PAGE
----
Like father, like son: Guilty verdict in pollution case

Written by Nick Blenkey
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APRIL 6, 2018 – In the latest development in a father-and-son pollution case, Randall Fox, one-time captain of the fishing vessel Native Sun and son of its owner Bingham Fox, was found guilty yesterday in U.S. District Court in Seattle of discharging oily waste directly into the ocean — a felony violation of the Act to Prevent Pollution from Ships (APPS).

The jury deliberated five hours following a three-day trial before U.S. District Judge John C. Coughenour. Randall Fox faces a maximum of six years in prison and a criminal fine of up to $250,000.

Bingham Fox was convicted at trial of related crimes a year ago.

The Act to Prevent Pollution from Ships, which implements the MARPOL convention, specifically prohibits the discharge of bilge slops and other oily mixtures, unless they have been properly treated using approved pollution prevention equipment and meet rigorous standards. The act implements America’s obligations under an international treaty to control pollution by ocean-going vessels.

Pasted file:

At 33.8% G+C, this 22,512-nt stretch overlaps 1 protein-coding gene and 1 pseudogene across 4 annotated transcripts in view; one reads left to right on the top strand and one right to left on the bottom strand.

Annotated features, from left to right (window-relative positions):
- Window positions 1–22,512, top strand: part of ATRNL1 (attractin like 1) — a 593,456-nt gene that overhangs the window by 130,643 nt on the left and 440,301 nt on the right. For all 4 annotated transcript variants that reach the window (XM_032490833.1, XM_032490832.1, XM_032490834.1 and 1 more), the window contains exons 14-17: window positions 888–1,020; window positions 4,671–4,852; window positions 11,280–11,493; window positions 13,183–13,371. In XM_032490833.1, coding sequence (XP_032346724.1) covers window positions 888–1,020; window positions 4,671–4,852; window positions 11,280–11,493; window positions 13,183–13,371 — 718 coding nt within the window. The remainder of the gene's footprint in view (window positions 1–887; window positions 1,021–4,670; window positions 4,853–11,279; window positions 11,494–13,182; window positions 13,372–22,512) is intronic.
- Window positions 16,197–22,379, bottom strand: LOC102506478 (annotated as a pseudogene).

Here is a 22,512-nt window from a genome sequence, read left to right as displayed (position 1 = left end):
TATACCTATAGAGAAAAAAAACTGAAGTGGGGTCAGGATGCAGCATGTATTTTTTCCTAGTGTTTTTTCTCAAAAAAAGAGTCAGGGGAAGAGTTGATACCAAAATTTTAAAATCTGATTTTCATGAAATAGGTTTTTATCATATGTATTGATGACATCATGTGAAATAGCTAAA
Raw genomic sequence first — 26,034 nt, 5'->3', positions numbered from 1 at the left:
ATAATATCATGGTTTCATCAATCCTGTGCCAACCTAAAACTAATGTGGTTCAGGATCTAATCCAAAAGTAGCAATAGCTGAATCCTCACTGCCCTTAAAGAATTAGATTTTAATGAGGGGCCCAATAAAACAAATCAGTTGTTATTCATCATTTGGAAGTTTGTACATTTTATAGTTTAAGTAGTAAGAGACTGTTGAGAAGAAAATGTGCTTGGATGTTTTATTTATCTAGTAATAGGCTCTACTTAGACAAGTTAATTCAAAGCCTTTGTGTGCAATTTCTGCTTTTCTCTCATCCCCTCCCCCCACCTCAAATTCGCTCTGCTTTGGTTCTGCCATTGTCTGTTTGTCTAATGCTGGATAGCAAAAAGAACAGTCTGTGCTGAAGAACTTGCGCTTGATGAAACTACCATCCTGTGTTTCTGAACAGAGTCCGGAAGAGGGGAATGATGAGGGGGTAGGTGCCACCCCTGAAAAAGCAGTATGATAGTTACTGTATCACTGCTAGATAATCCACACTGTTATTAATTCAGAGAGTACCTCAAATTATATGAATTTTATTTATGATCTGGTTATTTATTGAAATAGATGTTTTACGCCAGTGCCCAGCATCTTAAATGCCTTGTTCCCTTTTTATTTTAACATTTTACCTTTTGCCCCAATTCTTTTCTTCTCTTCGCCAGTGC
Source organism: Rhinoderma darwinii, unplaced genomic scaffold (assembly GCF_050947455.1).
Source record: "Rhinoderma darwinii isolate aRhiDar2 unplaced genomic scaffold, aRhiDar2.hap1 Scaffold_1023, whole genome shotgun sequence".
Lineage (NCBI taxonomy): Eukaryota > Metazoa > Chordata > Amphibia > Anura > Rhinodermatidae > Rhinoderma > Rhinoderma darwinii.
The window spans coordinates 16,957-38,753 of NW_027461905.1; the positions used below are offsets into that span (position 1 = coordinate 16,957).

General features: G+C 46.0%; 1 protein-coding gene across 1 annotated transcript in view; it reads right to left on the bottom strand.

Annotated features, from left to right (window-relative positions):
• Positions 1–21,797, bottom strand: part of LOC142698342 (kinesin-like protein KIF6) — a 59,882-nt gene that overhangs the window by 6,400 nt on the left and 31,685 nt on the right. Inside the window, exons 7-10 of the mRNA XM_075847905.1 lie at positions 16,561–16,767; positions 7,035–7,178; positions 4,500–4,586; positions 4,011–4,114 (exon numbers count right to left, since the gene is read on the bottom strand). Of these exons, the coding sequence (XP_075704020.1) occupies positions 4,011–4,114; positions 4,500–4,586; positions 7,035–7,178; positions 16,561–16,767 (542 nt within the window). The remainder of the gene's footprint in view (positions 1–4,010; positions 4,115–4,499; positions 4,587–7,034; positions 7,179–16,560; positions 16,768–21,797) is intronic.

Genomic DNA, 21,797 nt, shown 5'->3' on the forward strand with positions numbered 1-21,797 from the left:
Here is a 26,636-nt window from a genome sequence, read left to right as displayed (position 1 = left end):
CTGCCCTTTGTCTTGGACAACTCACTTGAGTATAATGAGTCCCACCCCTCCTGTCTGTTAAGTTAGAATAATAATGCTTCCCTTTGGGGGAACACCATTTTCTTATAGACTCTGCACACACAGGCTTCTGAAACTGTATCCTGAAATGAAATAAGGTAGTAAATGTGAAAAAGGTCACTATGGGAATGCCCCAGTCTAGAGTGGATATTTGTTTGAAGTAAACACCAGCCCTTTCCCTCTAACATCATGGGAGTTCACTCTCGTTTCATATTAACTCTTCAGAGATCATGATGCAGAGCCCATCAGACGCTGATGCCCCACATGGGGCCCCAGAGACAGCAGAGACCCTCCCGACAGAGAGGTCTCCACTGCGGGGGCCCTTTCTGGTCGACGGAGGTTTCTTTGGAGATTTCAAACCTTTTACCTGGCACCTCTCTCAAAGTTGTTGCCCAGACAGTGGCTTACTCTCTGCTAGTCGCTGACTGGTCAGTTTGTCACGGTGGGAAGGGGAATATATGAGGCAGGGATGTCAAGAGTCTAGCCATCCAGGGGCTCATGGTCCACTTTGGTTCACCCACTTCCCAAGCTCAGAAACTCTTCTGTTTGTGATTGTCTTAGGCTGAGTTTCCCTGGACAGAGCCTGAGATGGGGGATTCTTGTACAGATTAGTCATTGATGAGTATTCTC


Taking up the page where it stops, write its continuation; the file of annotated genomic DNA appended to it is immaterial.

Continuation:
The government alleged and proved that Randall Fox discharged bilge slops from the Native Sun directly overboard into the ocean using unapproved pumps and hoses. One of these discharges was video-recorded by a crew member, who reported the crime to authorities. Other evidence at trial established that the Native Sun had repeatedly pumped its bilges in the same manner depicted in the video.

This case was investigated by the U.S. Coast Guard. The case is being prosecuted by trial attorneys Todd W. Gleason and Stephen Da Ponte of ENRD’s Environmental Crimes Section.

“Today’s conviction shows that illegal dumping in our oceans will not be tolerated,” said Acting Assistant Attorney General Jeff Wood of the Justice Department’s Environment and Natural Resources Division (ENRD). “The Department of Justice will continue to work with our partners like the U.S. Coast Guard to aggressively prosecute criminals that pollute the oceans.”

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